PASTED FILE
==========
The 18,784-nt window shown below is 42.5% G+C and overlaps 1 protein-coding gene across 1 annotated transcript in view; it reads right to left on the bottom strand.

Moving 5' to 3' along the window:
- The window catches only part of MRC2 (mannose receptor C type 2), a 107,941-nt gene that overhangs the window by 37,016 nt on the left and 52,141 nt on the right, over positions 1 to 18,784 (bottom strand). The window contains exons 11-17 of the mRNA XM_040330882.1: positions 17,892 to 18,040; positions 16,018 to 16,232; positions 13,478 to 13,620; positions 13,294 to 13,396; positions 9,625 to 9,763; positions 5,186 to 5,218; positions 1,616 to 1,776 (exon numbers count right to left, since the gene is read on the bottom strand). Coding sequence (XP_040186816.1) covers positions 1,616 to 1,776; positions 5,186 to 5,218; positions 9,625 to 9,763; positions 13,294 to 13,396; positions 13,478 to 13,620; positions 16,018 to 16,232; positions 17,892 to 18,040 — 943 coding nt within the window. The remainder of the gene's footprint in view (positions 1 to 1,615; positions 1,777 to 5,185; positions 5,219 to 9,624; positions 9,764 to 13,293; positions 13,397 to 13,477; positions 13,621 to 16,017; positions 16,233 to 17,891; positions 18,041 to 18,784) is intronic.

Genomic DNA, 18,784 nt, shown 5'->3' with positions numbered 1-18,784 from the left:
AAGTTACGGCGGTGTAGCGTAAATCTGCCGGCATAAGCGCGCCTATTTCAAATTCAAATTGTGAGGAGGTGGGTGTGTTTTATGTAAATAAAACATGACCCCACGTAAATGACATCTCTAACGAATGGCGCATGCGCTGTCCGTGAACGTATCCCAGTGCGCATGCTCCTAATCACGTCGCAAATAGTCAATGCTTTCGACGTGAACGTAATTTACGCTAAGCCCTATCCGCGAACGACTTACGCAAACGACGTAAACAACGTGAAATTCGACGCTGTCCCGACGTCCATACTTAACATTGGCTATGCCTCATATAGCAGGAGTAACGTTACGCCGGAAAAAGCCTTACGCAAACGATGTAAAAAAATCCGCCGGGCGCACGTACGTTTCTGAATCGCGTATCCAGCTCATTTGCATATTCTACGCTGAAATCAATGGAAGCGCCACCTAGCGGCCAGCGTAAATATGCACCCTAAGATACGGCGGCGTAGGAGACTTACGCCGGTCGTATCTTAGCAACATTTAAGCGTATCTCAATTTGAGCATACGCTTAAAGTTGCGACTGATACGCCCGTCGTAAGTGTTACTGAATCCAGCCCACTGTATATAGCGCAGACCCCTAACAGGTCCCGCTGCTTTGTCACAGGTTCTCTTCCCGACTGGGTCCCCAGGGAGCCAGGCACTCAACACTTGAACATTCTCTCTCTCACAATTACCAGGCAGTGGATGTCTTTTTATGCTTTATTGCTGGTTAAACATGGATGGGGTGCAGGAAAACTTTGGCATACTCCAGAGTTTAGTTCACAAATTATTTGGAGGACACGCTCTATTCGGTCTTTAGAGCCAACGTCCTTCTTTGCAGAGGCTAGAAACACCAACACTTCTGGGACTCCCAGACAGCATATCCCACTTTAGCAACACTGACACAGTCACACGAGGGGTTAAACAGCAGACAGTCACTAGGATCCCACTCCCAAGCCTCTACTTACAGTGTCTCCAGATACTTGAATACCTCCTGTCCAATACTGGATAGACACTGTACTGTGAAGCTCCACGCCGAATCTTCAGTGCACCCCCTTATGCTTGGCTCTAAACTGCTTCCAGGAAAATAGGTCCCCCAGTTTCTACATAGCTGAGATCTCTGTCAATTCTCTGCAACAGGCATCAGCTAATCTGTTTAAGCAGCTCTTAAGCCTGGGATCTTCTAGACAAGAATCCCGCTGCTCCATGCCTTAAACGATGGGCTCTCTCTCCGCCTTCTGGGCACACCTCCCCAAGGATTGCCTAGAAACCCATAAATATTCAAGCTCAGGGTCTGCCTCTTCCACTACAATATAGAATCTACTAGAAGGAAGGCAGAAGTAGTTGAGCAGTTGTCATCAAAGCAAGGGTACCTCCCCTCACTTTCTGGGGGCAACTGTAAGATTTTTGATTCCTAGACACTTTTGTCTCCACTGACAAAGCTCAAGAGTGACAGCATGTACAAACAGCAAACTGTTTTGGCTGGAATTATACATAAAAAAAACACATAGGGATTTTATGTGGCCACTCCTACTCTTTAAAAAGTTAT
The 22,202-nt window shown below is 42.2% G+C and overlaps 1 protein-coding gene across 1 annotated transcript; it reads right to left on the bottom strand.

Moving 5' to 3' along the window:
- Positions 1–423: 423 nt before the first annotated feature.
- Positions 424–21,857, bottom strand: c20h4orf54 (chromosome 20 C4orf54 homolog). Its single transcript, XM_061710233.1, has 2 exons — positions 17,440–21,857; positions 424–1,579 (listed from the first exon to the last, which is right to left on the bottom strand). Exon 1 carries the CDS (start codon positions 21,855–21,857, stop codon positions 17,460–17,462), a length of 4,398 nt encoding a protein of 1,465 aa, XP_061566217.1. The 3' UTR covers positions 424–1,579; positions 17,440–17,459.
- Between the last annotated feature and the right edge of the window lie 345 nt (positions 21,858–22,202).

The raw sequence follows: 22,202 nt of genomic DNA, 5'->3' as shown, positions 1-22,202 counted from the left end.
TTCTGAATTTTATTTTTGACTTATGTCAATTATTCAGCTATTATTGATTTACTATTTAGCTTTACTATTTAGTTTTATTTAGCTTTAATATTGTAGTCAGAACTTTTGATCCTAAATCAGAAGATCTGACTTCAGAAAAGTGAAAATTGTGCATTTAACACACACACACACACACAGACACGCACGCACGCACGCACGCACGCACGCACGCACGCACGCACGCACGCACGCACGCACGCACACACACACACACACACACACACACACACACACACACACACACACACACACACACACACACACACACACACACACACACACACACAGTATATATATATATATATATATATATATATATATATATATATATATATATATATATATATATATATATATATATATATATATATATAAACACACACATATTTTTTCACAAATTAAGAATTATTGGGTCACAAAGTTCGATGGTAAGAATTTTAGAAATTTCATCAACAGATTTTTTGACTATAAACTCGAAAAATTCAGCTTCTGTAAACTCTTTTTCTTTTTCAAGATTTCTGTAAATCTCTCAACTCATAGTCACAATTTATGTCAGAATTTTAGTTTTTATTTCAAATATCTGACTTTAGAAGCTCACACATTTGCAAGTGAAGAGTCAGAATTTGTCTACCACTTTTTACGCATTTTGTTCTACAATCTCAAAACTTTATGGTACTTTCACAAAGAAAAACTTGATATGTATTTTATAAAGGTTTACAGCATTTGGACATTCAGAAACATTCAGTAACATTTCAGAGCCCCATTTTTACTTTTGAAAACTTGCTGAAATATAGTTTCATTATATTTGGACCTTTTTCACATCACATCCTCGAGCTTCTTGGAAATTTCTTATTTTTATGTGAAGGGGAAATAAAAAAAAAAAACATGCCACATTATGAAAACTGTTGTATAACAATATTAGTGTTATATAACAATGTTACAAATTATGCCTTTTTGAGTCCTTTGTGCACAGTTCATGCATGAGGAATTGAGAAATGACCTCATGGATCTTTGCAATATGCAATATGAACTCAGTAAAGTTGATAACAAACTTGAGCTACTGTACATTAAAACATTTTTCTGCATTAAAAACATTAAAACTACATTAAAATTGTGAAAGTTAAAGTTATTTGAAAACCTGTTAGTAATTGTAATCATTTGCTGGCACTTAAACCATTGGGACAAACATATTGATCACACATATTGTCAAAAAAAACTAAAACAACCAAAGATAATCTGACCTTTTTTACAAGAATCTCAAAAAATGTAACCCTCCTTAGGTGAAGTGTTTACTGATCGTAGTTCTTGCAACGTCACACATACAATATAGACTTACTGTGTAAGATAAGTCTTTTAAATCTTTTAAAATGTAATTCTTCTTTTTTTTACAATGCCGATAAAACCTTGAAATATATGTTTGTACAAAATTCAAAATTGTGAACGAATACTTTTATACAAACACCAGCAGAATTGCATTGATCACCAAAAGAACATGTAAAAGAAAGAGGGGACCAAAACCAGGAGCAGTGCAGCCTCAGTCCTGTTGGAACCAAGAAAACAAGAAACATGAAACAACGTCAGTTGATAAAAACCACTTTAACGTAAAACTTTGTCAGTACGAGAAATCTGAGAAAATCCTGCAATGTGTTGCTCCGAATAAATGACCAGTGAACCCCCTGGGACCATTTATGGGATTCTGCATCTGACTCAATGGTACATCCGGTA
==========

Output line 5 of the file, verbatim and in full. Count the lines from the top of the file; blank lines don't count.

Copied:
AAGTTACGGCGGTGTAGCGTAAATCTGCCGGCATAAGCGCGCCTATTTCAAATTCAAATTGTGAGGAGGTGGGTGTGTTTTATGTAAATAAAACATGACCCCACGTAAATGACATCTCTAACGAATGGCGCATGCGCTGTCCGTGAACGTATCCCAGTGCGCATGCTCCTAATCACGTCGCAAATAGTCAATGCTTTCGACGTGAACGTAATTTACGCTAAGCCCTATCCGCGAACGACTTACGCAAACGACGTAAACAACGTGAAATTCGACGCTGTCCCGACGTCCATACTTAACATTGGCTATGCCTCATATAGCAGGAGTAACGTTACGCCGGAAAAAGCCTTACGCAAACGATGTAAAAAAATCCGCCGGGCGCACGTACGTTTCTGAATCGCGTATCCAGCTCATTTGCATATTCTACGCTGAAATCAATGGAAGCGCCACCTAGCGGCCAGCGTAAATATGCACCCTAAGATACGGCGGCGTAGGAGACTTACGCCGGTCGTATCTTAGCAACATTTAAGCGTATCTCAATTTGAGCATACGCTTAAAGTTGCGACTGATACGCCCGTCGTAAGTGTTACTGAATCCAGCCCACTGTATATAGCGCAGACCCCTAACAGGTCCCGCTGCTTTGTCACAGGTTCTCTTCCCGACTGGGTCCCCAGGGAGCCAGGCACTCAACACTTGAACATTCTCTCTCTCACAATTACCAGGCAGTGGATGTCTTTTTATGCTTTATTGCTGGTTAAACATGGATGGGGTGCAGGAAAACTTTGGCATACTCCAGAGTTTAGTTCACAAATTATTTGGAGGACACGCTCTATTCGGTCTTTAGAGCCAACGTCCTTCTTTGCAGAGGCTAGAAACACCAACACTTCTGGGACTCCCAGACAGCATATCCCACTTTAGCAACACTGACACAGTCACACGAGGGGTTAAACAGCAGACAGTCACTAGGATCCCACTCCCAAGCCTCTACTTACAGTGTCTCCAGATACTTGAATACCTCCTGTCCAATACTGGATAGACACTGTACTGTGAAGCTCCACGCCGAATCTTCAGTGCACCCCCTTATGCTTGGCTCTAAACTGCTTCCAGGAAAATAGGTCCCCCAGTTTCTACATAGCTGAGATCTCTGTCAATTCTCTGCAACAGGCATCAGCTAATCTGTTTAAGCAGCTCTTAAGCCTGGGATCTTCTAGACAAGAATCCCGCTGCTCCATGCCTTAAACGATGGGCTCTCTCTCCGCCTTCTGGGCACACCTCCCCAAGGATTGCCTAGAAACCCATAAATATTCAAGCTCAGGGTCTGCCTCTTCCACTACAATATAGAATCTACTAGAAGGAAGGCAGAAGTAGTTGAGCAGTTGTCATCAAAGCAAGGGTACCTCCCCTCACTTTCTGGGGGCAACTGTAAGATTTTTGATTCCTAGACACTTTTGTCTCCACTGACAAAGCTCAAGAGTGACAGCATGTACAAACAGCAAACTGTTTTGGCTGGAATTATACATAAAAAAAACACATAGGGATTTTATGTGGCCACTCCTACTCTTTAAAAAGTTAT